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© 2019, V10.3
 
 
 
Examples 1: Web Server
micro:bit
 

 

Static Web site

A static web page contains HTML code and requires no server action other than returning the text as HTTP response. To simplify the file management, only a single page can be saved. The HTML text is transferred to the ESP32 using the saveHTML() command.

# SaveHTML1.py

from linkup import *

html = """<!DOCTYPE html>
<html>
  <head> 
    <meta name="viewport" content="width=device-width, initial-scale=1">
  </head>
  <body> 
     <h2>Welcome to the micro:bit</h2>
     <p>Enjoy programming!</p>     
  </body>
</html>
"""

print("Saving HTML...")
saveHTML(html)
print("Done")

The LinkUp first logs in a existing access point with the SSID/Password with the function connectAP that returns the IP address that must be known as browser URL. It is displayed as scrollng text. startHTTPServer(onRequest) is a blocking function that starts the server and registers the callback function onRequest that is called when a HTTP GET request arrives. The parameters provides the information from the URL, e.g. the host (string), the path (string) and the query (dictionary). Only HTTP GET requests are supported.

# WebServer1.py

from linkup import *
from microbit import *

def onRequest(clientIP, filename, params):   
    return

ipAddress = connectAP(ssid = "myssid", password = "mypassword")
display.scroll(ipAddress, wait = False)
startHTTPServer(onRequest)

The browser shows:

ex1-1

If a terminal program (e.g. puTTY, 115200 baud) is connected to the ESP32, debug information is written there:

Wait for master command...
Got command: 5
Content from file linkup.html restored
Starting HTTPServer
-->blocking accept
Got a connection from: 192.168.0.100
Got url with filename: / params: {}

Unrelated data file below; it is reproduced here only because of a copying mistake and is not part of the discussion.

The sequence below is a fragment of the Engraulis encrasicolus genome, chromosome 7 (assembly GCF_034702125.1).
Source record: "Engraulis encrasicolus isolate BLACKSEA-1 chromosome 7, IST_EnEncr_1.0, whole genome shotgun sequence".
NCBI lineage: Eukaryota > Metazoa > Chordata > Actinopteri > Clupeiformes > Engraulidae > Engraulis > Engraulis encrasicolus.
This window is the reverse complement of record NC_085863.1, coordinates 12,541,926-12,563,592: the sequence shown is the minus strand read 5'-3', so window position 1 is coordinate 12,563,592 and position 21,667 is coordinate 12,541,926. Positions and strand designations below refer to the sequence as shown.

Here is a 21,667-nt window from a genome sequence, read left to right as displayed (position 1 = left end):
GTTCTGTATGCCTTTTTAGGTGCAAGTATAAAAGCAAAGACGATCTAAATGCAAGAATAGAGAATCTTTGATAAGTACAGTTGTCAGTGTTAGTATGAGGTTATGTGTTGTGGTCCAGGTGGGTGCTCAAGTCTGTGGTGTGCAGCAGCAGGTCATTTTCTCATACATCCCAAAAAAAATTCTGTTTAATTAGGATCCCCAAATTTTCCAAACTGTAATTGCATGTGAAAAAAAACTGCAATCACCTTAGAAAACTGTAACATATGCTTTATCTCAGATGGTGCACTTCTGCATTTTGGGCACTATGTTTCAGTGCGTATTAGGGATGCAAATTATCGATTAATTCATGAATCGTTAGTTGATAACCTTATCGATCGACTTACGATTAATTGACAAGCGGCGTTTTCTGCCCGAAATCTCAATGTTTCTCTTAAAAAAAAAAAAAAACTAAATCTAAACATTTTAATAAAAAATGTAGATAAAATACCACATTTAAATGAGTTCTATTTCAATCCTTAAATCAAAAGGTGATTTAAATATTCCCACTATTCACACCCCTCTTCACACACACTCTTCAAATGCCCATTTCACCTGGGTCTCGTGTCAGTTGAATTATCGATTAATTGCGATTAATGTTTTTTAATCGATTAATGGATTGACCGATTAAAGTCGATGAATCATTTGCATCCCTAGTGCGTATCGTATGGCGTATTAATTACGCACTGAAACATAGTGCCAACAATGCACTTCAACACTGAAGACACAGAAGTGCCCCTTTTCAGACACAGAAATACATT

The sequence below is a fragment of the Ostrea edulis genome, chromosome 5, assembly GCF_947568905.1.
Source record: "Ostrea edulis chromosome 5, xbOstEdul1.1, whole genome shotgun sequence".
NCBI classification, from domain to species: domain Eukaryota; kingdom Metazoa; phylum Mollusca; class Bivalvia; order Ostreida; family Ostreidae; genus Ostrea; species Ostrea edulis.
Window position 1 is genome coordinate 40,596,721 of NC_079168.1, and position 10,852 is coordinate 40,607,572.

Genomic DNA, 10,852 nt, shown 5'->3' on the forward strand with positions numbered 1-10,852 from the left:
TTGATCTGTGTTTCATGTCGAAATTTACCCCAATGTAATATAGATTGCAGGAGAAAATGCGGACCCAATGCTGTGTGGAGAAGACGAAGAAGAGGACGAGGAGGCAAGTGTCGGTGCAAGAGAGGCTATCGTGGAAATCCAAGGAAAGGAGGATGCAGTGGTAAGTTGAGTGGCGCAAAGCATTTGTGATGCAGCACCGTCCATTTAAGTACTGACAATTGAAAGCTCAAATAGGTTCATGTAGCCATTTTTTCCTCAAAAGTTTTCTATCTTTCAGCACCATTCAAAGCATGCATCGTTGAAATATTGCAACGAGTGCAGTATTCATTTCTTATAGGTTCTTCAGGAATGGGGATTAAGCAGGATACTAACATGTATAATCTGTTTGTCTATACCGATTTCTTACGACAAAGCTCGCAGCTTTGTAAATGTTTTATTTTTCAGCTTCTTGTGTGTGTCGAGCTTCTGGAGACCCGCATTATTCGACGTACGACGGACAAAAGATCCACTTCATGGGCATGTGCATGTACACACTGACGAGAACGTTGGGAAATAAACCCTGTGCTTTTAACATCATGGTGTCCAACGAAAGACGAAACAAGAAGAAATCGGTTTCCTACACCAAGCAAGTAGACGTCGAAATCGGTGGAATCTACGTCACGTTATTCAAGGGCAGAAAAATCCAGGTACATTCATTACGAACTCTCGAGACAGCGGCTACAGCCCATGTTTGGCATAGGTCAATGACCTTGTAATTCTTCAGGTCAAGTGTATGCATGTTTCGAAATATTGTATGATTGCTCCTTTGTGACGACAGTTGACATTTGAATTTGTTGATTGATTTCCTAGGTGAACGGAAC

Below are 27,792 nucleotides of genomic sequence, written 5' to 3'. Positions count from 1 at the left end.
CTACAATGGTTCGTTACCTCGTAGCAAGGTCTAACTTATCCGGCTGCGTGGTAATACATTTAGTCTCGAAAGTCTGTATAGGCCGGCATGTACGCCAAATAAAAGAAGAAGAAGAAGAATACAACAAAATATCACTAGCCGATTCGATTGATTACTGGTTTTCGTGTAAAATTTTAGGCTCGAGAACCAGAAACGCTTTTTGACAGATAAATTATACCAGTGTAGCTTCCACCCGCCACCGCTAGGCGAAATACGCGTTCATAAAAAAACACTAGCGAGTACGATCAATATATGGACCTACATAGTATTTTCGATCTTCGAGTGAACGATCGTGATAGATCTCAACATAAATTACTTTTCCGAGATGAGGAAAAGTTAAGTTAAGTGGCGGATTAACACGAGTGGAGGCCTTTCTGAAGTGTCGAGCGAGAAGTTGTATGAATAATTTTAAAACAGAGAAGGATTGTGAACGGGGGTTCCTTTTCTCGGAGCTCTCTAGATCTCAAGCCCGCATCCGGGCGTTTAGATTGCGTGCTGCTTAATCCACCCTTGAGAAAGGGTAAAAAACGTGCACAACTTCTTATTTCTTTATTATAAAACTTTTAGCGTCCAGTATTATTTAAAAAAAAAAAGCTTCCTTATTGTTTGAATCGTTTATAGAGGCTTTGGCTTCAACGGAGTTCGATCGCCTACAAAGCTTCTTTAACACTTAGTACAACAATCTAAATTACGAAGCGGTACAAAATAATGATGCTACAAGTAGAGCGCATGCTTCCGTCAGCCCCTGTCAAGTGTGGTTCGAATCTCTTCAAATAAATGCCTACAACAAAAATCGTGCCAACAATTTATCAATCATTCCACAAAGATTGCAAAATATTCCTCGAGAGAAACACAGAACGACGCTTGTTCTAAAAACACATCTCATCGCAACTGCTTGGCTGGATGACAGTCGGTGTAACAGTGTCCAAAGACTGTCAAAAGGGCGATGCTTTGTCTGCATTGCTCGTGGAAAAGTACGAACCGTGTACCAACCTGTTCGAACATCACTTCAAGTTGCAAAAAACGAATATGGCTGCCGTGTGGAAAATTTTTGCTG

Got reply from master: []
Turnaround time Slave-Master-Slave: 0.26 s
Total response time: 0.33 s
-->blocking accept

The output shows that the ESP32 is waiting for a command from the micro:bit. Command ID 5 starts the HTTP server that is waiting on a blocking accept() for an incomming TCP connection. When this happens it extracts the URL from the HTTP GET request, sends the information to the micro:bit and waits for a reply that arrives after 0.26 s. Then it sends the HTTP response to the client and waits for the next connection. The whole process is hidden to the application programmer.

Instead of using an external WLAN router, an local access point can be started on the ESP32. This is useful for home automation and remote control.

# WebServer1a.py

from linkup import *

def onRequest(clientIP, filename, params):   
    return

createAP(ssid = "microbit", password = "")
startHTTPServer(onRequest) 

To access it, you must first log in to the access point microbit with no password and then select the URL 192.168.4.1in your browser.

 

Interactive (dynamic) Web site

An interactive Web page contains information as part of the URL or as query parameters that is used by the Webserver to perform particular actions. In this example the URL is supplemented with /on or /off. that is used to switch on or off a hardware device (for the demonstration here some pixels are lit on the micro:bit display).

First the website is downloaded. It uses two links to generate the URL <host>/on and <host>/off.

# SaveHTML2.py

from linkup import *

html = """<!DOCTYPE html>
<html>
  <head>
    <meta name="viewport" content="width=device-width, initial-scale=1">
  </head>
  <body> 
     <h2>Welcome to the micro:bit</h2>
     <p><a href="on">Light On</a></p>
     <p><a href="off">Light Off</a></p>
</body>
</html>
"""   

print("Saving HTML...")
saveHTML(html)
print("Done")

The code to run the server that connects to an existing router is simple. The callback onRequest() uses the filename parameter to check if /on or /off has been sent.

# WebServer2.py

from linkup import *
from microbit import *

def onRequest(clientIP, filename, params):
    if filename == "/on":
        display.show(Image.HEART) 
    elif filename == "/off":
        display.clear()

ipAddress = connectAP(ssid = "myssid", password = "mypassword")
display.scroll(ipAddress, wait = False)
startHTTPServer(onRequest)

The browser shows:

ex1-2